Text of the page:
Photo: Evo Morales
He announced the decision at a May Day rally in La Paz’s Murillo Square.
Since taking office in 2006, Morales has traditionally chosen International Workers Day to announce the nationalization of a firm or the assertion of public control over infrastructure or natural resources.
“Our minister of the presidency said to me yesterday that journalists and firms were running around the palace asking what we’re going to nationalize today. Today we will only nationalize ... the dignity of the Bolivian people,” the leftist president said.
“There is no lack of U.S. Embassy institutions to continue conspiring against this process, the people and especially the national government, and that’s why ... I want to inform you that we have decided to expel USAID from Bolivia,” he told supporters.
Morales, the first indigenous head of state of this Indian-majority country, ordered the U.S. Drug Enforcement Administration out of Bolivia in 2008, the same year he booted Washington’s envoy to the Andean nation, Philip Goldberg.
The president cited the ambassador’s meetings with secession-minded provincial governors and the use of a DEA aircraft to transport opposition leaders.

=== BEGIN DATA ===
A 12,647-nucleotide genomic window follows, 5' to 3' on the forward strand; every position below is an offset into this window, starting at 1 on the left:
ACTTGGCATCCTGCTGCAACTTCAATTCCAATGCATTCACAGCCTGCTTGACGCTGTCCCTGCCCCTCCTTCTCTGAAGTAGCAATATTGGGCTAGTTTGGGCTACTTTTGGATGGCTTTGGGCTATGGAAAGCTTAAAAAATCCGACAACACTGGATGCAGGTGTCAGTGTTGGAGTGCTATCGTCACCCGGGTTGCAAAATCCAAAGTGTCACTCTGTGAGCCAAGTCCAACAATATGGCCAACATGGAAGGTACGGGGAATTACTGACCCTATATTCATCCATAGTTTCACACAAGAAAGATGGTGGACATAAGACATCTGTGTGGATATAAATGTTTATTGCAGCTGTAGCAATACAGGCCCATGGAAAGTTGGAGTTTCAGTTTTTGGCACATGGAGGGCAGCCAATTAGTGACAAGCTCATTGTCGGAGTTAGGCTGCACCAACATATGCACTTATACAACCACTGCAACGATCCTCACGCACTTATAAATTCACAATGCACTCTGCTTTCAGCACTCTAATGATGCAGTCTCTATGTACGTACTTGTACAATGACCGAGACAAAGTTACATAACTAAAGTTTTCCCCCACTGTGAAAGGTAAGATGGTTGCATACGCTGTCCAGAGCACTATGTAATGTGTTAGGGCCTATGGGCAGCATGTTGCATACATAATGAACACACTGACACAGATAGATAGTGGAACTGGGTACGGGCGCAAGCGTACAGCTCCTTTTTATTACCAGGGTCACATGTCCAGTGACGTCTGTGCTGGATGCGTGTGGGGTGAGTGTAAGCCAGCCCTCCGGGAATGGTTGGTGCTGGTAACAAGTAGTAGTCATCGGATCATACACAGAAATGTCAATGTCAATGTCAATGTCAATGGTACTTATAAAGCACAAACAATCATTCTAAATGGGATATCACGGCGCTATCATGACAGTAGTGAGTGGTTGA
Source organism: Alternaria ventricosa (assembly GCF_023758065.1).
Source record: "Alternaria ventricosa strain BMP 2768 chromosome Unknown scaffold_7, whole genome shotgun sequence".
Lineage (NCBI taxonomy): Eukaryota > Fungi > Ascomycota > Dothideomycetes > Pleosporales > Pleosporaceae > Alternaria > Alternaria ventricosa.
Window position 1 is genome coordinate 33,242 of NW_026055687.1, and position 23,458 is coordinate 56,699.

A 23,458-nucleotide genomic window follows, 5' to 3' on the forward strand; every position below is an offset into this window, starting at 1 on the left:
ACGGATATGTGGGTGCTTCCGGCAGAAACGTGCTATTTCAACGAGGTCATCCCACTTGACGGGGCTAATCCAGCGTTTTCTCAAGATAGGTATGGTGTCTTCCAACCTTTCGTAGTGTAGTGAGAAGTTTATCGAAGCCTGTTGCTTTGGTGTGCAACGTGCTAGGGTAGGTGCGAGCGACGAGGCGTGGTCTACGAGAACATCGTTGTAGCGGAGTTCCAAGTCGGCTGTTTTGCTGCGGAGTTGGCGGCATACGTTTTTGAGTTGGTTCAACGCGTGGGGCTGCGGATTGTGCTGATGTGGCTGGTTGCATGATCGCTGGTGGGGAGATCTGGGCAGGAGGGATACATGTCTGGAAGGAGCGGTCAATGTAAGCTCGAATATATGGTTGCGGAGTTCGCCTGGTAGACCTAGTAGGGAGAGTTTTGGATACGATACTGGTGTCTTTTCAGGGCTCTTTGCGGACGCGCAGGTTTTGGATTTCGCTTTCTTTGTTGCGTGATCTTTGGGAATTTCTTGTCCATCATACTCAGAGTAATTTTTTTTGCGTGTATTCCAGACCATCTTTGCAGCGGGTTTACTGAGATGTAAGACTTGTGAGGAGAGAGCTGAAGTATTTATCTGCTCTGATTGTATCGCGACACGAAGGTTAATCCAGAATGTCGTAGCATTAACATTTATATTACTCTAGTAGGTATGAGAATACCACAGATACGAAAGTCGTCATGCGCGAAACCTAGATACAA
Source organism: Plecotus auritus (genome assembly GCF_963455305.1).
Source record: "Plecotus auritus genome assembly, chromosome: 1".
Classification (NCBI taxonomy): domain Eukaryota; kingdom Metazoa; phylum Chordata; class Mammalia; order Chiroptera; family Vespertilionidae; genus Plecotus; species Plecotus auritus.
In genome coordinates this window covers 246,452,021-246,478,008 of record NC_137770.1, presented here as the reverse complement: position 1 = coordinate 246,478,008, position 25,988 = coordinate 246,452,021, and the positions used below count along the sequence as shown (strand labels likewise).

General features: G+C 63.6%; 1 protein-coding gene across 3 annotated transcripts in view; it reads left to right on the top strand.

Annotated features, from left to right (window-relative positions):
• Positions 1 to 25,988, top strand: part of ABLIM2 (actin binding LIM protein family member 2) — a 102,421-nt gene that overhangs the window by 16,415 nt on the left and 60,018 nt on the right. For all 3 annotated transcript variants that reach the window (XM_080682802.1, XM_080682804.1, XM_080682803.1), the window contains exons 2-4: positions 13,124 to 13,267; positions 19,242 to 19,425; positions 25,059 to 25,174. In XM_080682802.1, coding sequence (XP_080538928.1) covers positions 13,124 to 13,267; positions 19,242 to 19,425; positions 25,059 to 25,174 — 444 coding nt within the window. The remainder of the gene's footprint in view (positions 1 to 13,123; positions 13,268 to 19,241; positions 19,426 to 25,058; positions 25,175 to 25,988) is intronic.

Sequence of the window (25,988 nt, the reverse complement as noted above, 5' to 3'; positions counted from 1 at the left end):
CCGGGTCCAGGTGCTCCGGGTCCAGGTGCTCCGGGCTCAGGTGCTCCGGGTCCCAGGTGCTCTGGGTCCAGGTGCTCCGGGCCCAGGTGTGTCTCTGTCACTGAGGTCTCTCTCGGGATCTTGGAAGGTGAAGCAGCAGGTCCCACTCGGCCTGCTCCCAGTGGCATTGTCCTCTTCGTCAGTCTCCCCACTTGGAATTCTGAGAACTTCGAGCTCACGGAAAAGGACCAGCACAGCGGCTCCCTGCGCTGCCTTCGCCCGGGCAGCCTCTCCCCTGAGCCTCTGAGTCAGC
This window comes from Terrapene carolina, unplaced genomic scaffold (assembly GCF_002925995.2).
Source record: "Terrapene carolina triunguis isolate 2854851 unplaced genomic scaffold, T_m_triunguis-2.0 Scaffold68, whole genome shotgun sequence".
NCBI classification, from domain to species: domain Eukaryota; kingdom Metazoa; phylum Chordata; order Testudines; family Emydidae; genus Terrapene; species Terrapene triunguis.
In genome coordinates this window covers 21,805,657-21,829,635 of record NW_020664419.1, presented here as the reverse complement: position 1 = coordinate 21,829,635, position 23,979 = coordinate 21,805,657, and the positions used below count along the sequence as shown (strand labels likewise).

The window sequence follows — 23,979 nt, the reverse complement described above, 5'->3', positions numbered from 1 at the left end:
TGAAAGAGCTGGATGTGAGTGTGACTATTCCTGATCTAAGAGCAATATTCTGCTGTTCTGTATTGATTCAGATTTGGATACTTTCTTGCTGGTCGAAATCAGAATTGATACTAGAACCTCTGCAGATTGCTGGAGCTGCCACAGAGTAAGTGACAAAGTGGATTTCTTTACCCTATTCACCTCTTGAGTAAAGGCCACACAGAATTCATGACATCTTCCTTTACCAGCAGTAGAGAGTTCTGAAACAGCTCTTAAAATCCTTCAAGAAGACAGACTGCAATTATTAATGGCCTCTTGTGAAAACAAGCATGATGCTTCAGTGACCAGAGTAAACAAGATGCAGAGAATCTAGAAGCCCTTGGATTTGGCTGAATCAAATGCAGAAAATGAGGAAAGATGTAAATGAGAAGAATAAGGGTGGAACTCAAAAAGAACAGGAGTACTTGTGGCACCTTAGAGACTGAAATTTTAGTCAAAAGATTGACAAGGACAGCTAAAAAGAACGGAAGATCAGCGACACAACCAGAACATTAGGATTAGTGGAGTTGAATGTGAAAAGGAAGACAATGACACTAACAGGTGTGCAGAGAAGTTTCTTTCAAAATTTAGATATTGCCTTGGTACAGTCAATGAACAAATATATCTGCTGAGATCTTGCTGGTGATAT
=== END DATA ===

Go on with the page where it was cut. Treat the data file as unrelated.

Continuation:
Denying any wrongdoing by its officials, the United States likewise expelled the Bolivian ambassador and relations have remained at the level of charge d’affaires since then.
USAID is an “instrument that still has a mentality of domination,” Morales said Wednesday, insisting that the agency’s programs in Bolivia have had a political agenda.
The president also repeated his denunciation of U.S. Secretary of State John Kerry’s recent remark to a congressional committee that “the Western Hemisphere is our backyard.”
The United States regrets La Paz’s decision to expel USAID and rejects the accusation of political interference as “baseless and unfounded,” State Department spokesman Patrick Ventrell said.
“This harms the Bolivian people. We think the (USAID) programs have been positive for the Bolivian people and fully co-ordinated with the Bolivian government and appropriate agencies under their own national development plan,” Ventrell said.
Declassified documents obtained under the U.S. Freedom of Information Act show USAID has invested more than $97 million in “decentralization” and “regional autonomy” projects and opposition political parties in Bolivia since 2002.
USAID’s Political Party Reform Project was designed to “serve as a counterweight to (Morales’) radical MAS (party) or its successors,” one of those documents said.